Radio a powerful mass media to promote dialogue, tolerance and peace, says UN chief

NEW YORK, 13th February, 2019 (WAM) — On the occasion of the eighth World Radio Day on 13th February – an annual celebration of radio as a medium hosted by UNESCO – UN Secretary General António Guterres, said radio is a powerful mass media to promote dialogue, tolerance and peace.

The UN chief shared with the world a message on the occasion, saying, “Even in today’s world of digital communications, radio reaches more people than any other media platform. It conveys vital information and raises awareness on important issues. And it is a personal, interactive platform where people can air their views, concerns, and grievances. Radio can create a community.

“For the United Nations, especially our peacekeeping operations, radio is a vital way of informing, reuniting and empowering people affected by war.”

“On this World Radio Day, let us recognise the power of radio to promote dialogue, tolerance and peace,” he added.

World Radio Day was proclaimed at the 36th session of UNESCO’s General Conference in 2011 to take place on each 13th February. It was then unanimously endorsed by the United Nations General Assembly in 2012 as a UN Day The 13th of February was specifically chosen for World Radio Day as United Nations Radio was established on this date in 1946. The Day aims to raise greater awareness among the public and the media on the importance of radio, to encourage decision-makers to establish and provide access to information through radio, and to enhance networking and international cooperation among broadcasters.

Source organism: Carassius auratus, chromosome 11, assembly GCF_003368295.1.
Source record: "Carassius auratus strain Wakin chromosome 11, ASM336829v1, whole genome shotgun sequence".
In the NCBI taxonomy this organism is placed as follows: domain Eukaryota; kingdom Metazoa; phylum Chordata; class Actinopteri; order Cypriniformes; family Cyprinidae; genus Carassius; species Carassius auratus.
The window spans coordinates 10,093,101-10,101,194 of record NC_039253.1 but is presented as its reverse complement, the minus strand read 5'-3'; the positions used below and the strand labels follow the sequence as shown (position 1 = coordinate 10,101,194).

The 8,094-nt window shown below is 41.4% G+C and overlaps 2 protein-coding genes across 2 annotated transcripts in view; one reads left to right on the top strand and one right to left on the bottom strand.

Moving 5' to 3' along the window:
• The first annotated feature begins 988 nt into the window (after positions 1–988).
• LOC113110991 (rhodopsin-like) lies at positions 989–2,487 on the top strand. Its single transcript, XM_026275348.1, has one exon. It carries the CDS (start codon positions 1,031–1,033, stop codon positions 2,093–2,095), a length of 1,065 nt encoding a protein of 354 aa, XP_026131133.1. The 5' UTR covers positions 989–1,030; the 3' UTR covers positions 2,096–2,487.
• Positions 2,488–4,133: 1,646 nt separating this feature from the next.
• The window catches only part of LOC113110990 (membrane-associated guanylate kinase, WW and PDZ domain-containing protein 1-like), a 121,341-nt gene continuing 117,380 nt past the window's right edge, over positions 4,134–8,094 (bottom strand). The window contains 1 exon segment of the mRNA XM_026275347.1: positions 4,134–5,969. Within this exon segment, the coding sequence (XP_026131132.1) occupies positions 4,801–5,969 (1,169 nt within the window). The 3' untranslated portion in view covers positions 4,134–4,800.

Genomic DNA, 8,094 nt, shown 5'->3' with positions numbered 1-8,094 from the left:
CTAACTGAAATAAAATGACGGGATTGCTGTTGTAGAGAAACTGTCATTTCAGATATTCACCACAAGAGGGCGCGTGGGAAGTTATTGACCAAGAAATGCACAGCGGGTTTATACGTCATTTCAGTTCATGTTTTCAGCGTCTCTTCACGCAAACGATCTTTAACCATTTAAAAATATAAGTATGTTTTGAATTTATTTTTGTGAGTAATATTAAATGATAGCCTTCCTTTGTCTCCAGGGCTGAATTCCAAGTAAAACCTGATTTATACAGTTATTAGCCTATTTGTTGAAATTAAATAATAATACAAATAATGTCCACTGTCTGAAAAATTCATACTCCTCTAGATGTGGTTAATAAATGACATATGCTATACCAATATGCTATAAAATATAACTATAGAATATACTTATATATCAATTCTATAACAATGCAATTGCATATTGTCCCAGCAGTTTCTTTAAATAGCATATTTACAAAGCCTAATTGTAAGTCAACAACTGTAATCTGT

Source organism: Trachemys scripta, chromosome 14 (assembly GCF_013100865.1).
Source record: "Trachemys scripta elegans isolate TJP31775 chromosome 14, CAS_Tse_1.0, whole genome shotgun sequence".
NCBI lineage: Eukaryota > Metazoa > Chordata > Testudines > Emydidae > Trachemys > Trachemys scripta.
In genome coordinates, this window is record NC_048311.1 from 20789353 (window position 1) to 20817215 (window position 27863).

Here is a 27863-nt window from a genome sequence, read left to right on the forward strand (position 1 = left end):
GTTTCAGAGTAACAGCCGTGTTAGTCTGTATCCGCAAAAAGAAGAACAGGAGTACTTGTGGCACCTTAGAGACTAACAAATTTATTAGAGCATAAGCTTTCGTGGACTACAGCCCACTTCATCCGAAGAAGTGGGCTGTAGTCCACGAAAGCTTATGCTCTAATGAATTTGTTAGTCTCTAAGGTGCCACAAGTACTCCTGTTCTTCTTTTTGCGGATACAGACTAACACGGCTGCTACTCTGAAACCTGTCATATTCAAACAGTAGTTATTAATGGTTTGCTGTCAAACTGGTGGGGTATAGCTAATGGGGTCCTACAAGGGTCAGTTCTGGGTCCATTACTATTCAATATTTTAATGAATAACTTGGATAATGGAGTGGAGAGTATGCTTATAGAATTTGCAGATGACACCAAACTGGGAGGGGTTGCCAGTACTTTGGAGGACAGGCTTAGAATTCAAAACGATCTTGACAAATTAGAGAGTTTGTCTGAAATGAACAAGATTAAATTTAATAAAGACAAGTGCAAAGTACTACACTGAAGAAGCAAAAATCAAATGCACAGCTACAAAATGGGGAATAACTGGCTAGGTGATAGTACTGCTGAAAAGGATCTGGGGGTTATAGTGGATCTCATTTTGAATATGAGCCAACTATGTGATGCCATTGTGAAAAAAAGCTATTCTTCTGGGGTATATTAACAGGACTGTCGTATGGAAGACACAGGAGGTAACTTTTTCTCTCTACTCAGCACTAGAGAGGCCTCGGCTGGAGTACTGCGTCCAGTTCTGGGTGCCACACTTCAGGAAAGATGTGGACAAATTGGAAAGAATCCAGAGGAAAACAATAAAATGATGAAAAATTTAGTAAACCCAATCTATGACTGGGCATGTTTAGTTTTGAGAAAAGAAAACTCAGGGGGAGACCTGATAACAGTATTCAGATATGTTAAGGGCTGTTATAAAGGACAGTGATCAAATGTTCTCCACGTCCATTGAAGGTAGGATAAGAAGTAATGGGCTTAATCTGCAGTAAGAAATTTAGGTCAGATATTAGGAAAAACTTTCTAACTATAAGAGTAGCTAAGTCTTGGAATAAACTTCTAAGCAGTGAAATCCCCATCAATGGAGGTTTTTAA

Radio is the perfect medium to counter the appeals for violence and the spread of conflict, especially in regions potentially more exposed to such realities.

On that basis, World Radio Day 2019 celebrates the theme of “Dialogue, Tolerance and Peace”.

This Day highlights UNESCO’s commitment to bolster communication between all societies for the purpose of deepening mutual understanding through the “free flow of ideas by word and image.” The Organisation works to ensure that radio develops and remains free, independent and pluralistic, encouraging a variety of voices in the public debate, and widening access to information and knowledge.

In her message on the day, Audrey Azoulay, Director-General of UNESCO, said, ”We celebrate the unique, far-reaching power of radio to broaden our horizons and build more harmonious societies. Radio stations from major international networks to community broadcasters today remember the importance of radio in stimulating public debate, increasing civic engagement and inspiring mutual understanding, under the theme Dialogue, Tolerance and Peace.”

”Radio is still one of the most reactive, engaging media there is, adapting to 21st Century changes and offering new ways to interact and participate in the conversations that matter, especially the most disadvantaged,” she added.

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